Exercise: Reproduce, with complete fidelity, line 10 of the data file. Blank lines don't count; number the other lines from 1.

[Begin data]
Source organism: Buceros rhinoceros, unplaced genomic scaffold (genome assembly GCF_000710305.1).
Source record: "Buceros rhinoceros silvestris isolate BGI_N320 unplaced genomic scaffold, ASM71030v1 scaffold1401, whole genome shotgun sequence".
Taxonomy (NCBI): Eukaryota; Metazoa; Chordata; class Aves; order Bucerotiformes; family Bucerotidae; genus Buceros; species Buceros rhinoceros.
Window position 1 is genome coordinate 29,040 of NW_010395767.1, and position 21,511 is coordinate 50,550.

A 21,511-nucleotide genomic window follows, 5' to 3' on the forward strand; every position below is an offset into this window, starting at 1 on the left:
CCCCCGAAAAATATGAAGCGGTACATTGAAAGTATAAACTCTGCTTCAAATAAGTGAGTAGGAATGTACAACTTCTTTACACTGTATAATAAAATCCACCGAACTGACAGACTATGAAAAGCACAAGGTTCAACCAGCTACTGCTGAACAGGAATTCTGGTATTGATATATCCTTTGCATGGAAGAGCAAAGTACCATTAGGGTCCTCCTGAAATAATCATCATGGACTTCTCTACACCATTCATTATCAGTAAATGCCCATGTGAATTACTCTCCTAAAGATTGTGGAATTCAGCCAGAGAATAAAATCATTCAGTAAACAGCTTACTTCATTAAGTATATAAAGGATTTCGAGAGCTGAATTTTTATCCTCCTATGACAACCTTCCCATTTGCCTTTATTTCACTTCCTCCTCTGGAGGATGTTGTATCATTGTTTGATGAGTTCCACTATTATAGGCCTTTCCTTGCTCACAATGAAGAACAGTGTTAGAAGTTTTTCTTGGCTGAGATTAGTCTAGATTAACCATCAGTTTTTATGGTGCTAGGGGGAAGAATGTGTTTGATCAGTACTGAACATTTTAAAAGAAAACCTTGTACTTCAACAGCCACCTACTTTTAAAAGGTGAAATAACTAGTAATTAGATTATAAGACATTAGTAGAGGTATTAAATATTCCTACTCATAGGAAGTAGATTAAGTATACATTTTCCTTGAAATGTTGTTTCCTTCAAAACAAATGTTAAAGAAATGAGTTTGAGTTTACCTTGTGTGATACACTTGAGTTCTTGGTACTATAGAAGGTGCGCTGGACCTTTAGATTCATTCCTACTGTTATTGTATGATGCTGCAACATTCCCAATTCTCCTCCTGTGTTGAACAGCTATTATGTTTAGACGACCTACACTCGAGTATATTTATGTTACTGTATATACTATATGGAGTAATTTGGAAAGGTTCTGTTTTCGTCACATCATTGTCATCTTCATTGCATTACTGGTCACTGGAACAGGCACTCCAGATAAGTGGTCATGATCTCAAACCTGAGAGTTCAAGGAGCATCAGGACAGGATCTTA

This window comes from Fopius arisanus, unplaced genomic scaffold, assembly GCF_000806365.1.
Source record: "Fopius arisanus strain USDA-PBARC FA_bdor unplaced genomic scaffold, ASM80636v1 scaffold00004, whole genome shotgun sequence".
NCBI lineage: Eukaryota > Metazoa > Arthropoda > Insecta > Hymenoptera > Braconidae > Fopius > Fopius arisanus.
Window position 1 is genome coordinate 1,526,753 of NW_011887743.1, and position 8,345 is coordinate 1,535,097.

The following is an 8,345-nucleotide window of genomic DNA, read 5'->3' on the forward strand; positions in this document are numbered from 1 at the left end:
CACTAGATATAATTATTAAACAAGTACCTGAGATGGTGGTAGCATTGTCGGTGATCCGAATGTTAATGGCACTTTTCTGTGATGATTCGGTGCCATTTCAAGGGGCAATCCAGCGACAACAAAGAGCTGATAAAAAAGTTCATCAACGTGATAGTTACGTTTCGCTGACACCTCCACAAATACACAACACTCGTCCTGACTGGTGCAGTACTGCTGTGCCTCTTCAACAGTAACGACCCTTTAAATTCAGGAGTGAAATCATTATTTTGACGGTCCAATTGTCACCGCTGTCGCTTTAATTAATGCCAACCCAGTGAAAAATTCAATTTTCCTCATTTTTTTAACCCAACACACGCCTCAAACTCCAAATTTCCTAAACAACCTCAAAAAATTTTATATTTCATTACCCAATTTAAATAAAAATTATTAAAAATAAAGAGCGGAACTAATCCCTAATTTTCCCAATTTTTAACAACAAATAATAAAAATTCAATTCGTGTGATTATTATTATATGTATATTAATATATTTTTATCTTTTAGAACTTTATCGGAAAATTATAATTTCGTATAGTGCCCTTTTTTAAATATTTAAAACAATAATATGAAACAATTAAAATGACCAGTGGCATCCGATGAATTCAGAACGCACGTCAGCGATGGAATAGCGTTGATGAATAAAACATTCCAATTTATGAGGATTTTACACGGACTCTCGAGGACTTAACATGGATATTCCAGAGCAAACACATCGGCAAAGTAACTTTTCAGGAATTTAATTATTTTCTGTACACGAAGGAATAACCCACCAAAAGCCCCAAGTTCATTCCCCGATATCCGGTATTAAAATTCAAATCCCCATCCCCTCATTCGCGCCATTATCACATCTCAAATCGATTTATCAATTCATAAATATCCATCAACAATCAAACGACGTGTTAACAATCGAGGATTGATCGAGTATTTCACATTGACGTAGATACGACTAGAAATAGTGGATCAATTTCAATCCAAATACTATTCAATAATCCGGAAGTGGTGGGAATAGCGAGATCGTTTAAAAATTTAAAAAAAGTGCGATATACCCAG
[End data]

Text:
Window position 1 is genome coordinate 1,526,753 of NW_011887743.1, and position 8,345 is coordinate 1,535,097.